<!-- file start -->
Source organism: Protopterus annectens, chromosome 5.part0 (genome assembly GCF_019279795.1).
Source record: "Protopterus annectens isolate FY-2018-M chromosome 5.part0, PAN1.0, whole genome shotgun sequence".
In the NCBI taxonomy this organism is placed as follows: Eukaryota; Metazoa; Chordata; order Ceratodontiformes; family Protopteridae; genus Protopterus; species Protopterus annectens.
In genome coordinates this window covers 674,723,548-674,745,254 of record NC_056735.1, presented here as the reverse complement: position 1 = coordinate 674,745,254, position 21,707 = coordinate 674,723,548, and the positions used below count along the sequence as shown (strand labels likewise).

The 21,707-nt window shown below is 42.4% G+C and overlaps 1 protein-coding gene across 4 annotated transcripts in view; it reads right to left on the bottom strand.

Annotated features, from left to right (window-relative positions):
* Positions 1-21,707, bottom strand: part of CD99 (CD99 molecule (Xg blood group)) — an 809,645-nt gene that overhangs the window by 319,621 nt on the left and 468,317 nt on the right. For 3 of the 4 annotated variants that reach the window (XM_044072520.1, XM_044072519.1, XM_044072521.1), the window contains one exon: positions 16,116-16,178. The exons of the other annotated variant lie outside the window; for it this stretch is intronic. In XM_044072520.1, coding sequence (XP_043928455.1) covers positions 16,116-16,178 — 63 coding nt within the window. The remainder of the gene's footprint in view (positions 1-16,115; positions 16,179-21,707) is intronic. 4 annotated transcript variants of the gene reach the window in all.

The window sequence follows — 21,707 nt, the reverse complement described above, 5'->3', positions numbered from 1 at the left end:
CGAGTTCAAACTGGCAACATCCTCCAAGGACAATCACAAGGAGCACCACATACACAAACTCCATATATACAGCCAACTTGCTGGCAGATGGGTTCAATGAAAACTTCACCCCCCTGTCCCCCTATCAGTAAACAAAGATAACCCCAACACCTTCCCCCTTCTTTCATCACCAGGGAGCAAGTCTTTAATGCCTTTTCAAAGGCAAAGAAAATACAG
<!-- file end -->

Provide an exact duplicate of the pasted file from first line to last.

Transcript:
Source organism: Protopterus annectens, chromosome 5.part0 (genome assembly GCF_019279795.1).
Source record: "Protopterus annectens isolate FY-2018-M chromosome 5.part0, PAN1.0, whole genome shotgun sequence".
In the NCBI taxonomy this organism is placed as follows: Eukaryota; Metazoa; Chordata; order Ceratodontiformes; family Protopteridae; genus Protopterus; species Protopterus annectens.
In genome coordinates this window covers 674,723,548-674,745,254 of record NC_056735.1, presented here as the reverse complement: position 1 = coordinate 674,745,254, position 21,707 = coordinate 674,723,548, and the positions used below count along the sequence as shown (strand labels likewise).

The 21,707-nt window shown below is 42.4% G+C and overlaps 1 protein-coding gene across 4 annotated transcripts in view; it reads right to left on the bottom strand.

Annotated features, from left to right (window-relative positions):
* Positions 1-21,707, bottom strand: part of CD99 (CD99 molecule (Xg blood group)) — an 809,645-nt gene that overhangs the window by 319,621 nt on the left and 468,317 nt on the right. For 3 of the 4 annotated variants that reach the window (XM_044072520.1, XM_044072519.1, XM_044072521.1), the window contains one exon: positions 16,116-16,178. The exons of the other annotated variant lie outside the window; for it this stretch is intronic. In XM_044072520.1, coding sequence (XP_043928455.1) covers positions 16,116-16,178 — 63 coding nt within the window. The remainder of the gene's footprint in view (positions 1-16,115; positions 16,179-21,707) is intronic. 4 annotated transcript variants of the gene reach the window in all.

The window sequence follows — 21,707 nt, the reverse complement described above, 5'->3', positions numbered from 1 at the left end:
CGAGTTCAAACTGGCAACATCCTCCAAGGACAATCACAAGGAGCACCACATACACAAACTCCATATATACAGCCAACTTGCTGGCAGATGGGTTCAATGAAAACTTCACCCCCCTGTCCCCCTATCAGTAAACAAAGATAACCCCAACACCTTCCCCCTTCTTTCATCACCAGGGAGCAAGTCTTTAATGCCTTTTCAAAGGCAAAGAAAATACAG